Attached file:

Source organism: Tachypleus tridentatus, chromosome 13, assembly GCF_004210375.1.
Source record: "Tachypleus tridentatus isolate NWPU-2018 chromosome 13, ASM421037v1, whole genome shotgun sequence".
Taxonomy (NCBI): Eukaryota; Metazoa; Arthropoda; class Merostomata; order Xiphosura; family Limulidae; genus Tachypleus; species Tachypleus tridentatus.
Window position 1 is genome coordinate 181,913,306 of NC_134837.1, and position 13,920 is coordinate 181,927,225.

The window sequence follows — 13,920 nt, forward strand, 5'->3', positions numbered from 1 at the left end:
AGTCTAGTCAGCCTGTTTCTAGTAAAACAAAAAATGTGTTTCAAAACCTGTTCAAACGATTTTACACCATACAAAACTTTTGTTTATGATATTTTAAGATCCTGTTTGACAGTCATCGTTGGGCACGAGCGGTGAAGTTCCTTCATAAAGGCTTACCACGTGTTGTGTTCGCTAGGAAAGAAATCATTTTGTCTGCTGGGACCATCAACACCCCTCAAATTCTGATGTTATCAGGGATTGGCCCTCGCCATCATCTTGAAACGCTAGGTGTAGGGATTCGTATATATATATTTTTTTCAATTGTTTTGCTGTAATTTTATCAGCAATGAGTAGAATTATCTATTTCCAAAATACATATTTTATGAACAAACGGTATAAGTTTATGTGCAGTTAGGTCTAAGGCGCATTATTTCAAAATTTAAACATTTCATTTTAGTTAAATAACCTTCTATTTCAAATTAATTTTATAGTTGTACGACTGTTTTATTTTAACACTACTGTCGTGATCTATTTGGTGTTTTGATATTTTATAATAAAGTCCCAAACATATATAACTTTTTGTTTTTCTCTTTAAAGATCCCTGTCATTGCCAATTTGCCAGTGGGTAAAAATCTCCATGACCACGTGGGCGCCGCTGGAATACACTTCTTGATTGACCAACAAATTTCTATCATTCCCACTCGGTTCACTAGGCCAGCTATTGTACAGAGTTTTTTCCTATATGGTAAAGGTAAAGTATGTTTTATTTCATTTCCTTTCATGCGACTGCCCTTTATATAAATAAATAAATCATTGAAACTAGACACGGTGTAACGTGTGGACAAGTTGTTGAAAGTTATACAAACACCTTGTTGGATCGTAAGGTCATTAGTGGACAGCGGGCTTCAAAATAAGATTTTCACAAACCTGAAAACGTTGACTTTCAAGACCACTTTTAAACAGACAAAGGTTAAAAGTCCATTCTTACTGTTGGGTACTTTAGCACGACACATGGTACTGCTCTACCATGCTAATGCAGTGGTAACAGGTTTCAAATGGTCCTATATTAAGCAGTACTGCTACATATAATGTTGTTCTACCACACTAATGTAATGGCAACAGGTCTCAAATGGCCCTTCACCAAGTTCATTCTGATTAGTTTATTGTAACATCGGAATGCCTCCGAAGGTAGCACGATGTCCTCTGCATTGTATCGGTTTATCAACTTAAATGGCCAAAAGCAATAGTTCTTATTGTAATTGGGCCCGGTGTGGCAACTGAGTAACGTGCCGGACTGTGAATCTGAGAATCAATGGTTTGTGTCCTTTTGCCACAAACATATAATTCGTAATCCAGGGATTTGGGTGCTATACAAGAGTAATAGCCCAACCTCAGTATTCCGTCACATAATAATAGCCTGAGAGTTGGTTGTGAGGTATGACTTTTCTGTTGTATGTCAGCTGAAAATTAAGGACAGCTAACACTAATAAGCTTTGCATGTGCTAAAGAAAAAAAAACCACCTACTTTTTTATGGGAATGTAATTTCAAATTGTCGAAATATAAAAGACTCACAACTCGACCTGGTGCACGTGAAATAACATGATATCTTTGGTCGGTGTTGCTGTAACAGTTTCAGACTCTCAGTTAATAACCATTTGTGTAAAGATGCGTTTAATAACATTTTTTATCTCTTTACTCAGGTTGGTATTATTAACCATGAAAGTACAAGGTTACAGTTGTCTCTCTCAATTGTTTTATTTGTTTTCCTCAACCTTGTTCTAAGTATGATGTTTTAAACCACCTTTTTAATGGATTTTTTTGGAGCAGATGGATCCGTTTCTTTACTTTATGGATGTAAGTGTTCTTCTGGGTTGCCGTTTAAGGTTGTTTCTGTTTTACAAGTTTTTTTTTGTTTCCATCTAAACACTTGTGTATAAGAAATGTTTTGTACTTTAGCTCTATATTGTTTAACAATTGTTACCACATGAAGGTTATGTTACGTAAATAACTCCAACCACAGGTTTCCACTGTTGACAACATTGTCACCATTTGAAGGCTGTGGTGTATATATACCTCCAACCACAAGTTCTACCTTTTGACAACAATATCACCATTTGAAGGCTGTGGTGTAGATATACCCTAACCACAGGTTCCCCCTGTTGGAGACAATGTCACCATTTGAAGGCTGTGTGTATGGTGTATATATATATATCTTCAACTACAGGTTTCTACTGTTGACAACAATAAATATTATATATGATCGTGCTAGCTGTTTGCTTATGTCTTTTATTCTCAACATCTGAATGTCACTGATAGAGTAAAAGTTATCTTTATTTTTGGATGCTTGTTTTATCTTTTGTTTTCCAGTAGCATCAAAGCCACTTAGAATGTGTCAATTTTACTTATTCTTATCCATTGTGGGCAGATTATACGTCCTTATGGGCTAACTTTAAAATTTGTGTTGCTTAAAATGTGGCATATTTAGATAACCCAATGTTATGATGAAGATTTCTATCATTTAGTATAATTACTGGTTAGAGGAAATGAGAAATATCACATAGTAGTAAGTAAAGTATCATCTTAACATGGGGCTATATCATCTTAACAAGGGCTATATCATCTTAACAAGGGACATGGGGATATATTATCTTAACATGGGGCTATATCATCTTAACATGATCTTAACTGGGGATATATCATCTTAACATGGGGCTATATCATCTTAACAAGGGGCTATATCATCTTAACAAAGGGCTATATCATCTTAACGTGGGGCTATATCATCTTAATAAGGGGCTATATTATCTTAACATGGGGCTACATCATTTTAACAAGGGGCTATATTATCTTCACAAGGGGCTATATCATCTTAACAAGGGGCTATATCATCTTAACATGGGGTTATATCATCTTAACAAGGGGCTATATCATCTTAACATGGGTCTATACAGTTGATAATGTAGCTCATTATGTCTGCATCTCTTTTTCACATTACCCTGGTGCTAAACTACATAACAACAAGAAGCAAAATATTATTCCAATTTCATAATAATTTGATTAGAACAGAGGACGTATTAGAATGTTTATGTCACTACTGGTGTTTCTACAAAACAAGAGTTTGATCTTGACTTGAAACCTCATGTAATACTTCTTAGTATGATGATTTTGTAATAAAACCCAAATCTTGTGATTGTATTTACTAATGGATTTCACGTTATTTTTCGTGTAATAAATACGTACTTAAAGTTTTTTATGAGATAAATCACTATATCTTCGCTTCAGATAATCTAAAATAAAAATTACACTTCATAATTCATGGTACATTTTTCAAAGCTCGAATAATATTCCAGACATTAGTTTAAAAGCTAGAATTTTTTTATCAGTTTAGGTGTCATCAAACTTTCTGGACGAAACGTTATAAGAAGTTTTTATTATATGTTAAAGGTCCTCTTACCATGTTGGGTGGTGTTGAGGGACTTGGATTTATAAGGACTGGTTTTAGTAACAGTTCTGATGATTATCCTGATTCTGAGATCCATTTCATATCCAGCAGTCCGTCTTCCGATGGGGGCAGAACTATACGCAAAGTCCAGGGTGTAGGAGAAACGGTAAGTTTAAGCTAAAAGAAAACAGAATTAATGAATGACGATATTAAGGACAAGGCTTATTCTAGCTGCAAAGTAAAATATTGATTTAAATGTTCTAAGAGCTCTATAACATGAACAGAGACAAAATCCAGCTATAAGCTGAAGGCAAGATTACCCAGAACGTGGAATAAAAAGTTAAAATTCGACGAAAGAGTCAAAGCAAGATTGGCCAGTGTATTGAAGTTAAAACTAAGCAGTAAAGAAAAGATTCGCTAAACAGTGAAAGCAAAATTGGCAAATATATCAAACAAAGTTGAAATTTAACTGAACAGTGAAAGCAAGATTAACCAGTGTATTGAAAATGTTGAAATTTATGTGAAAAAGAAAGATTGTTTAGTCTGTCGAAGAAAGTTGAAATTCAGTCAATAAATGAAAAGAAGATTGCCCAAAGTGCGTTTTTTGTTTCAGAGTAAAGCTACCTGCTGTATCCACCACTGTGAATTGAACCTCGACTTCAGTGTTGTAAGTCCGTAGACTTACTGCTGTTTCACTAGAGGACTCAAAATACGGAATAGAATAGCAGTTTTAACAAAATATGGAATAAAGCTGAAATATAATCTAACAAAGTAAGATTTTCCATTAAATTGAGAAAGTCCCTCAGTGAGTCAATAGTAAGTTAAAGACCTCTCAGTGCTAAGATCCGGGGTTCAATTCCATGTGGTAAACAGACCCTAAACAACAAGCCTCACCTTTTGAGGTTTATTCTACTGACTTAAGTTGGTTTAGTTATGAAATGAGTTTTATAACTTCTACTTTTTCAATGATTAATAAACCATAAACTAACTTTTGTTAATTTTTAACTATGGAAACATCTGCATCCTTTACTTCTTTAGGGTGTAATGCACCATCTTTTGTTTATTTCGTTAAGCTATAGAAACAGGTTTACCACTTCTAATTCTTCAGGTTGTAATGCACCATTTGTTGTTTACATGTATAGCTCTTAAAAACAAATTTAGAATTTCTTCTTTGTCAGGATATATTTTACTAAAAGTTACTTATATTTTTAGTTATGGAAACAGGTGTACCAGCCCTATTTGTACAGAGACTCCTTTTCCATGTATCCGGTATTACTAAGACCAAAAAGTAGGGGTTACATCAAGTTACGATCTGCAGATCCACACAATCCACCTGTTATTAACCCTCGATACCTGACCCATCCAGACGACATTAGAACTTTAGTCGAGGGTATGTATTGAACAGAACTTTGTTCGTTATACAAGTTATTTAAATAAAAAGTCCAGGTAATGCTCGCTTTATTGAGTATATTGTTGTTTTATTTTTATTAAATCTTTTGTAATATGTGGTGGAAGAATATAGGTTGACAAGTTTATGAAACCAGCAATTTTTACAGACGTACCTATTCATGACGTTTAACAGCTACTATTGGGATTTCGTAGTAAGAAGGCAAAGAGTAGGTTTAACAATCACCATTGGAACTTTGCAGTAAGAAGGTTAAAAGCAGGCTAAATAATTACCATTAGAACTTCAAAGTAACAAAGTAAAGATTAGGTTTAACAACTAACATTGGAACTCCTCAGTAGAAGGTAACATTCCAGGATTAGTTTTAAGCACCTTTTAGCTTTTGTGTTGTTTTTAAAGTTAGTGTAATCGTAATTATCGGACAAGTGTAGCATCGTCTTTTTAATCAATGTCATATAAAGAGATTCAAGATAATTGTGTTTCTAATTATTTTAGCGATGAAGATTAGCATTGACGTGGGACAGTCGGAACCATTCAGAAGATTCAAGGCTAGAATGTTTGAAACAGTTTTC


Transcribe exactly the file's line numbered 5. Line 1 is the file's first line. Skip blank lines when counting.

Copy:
The window sequence follows — 13,920 nt, forward strand, 5'->3', positions numbered from 1 at the left end: